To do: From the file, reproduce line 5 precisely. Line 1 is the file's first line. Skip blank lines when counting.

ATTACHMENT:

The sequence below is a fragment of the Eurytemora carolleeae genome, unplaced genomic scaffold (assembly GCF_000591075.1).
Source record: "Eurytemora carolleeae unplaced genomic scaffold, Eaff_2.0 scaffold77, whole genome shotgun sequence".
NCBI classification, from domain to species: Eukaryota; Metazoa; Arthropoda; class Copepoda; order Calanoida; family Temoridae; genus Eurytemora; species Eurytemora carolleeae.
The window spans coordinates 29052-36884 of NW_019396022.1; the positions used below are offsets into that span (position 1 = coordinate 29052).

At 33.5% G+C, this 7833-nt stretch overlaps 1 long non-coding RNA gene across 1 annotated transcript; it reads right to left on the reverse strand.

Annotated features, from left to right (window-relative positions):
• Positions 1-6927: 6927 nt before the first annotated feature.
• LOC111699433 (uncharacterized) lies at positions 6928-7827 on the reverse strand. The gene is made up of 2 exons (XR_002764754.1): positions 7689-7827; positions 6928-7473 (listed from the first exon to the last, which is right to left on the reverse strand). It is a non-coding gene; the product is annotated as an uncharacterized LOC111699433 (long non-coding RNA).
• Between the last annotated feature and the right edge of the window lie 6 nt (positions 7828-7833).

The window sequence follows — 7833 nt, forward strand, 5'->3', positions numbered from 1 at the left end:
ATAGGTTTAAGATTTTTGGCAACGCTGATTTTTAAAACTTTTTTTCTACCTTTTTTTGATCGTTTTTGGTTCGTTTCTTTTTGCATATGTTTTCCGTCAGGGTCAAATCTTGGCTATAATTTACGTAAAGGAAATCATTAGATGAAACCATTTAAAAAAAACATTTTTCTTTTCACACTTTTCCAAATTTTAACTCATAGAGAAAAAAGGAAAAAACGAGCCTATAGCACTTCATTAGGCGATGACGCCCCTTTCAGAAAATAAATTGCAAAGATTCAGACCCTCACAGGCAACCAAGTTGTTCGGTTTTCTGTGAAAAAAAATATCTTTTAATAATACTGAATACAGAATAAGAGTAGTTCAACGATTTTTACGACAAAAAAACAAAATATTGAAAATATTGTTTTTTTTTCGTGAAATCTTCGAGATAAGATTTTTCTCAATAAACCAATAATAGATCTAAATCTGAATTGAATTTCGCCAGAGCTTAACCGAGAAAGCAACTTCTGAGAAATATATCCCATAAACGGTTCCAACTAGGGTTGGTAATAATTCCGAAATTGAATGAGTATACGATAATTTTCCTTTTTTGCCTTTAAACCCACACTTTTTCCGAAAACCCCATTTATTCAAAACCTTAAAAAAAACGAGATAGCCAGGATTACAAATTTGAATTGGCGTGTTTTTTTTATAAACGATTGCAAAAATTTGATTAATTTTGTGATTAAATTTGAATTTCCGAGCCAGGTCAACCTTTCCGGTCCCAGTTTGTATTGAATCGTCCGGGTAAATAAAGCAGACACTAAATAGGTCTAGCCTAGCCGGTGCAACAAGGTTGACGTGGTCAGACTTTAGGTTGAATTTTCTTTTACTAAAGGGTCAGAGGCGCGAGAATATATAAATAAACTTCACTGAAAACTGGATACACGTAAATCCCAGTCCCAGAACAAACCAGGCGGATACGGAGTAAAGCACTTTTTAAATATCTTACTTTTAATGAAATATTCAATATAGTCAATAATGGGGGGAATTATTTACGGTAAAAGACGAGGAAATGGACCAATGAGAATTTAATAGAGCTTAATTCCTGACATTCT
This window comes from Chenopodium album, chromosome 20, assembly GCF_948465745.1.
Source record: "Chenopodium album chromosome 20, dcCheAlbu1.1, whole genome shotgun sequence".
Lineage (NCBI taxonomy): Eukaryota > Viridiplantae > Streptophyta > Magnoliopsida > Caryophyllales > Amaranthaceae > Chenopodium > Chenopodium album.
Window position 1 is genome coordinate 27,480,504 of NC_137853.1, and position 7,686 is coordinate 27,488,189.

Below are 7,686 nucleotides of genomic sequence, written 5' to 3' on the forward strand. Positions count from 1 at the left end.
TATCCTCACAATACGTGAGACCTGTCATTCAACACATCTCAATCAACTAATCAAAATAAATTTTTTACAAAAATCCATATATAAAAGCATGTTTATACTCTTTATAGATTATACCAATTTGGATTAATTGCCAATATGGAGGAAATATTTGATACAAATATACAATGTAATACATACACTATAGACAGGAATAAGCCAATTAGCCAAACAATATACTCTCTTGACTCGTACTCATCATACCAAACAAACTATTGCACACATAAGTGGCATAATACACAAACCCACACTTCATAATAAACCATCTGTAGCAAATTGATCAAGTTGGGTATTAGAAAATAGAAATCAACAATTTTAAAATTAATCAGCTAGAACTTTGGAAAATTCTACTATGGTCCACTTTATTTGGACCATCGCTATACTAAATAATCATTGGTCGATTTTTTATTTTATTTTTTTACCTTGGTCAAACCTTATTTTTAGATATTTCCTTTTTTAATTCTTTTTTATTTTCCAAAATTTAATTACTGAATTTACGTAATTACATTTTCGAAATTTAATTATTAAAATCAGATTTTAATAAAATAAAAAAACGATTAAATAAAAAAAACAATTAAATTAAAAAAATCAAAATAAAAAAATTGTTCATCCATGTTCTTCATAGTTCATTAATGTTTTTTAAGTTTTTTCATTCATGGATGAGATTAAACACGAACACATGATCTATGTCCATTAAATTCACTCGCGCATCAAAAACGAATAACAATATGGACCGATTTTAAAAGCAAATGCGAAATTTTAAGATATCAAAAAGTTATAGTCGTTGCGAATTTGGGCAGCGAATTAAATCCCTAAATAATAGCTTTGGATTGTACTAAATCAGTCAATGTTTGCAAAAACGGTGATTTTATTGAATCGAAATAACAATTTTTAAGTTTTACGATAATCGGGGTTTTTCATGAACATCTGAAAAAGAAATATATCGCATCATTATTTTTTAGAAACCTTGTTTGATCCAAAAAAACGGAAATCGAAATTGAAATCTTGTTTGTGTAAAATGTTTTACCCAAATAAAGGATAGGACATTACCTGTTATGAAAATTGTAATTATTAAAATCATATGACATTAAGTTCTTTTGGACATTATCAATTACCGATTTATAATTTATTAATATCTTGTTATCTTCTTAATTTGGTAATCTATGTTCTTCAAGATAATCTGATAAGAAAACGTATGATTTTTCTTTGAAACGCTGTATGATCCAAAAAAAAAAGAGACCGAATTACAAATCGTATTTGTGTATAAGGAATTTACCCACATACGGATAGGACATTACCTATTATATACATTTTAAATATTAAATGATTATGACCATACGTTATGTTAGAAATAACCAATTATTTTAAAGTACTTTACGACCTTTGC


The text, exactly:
At 33.5% G+C, this 7833-nt stretch overlaps 1 long non-coding RNA gene across 1 annotated transcript; it reads right to left on the reverse strand.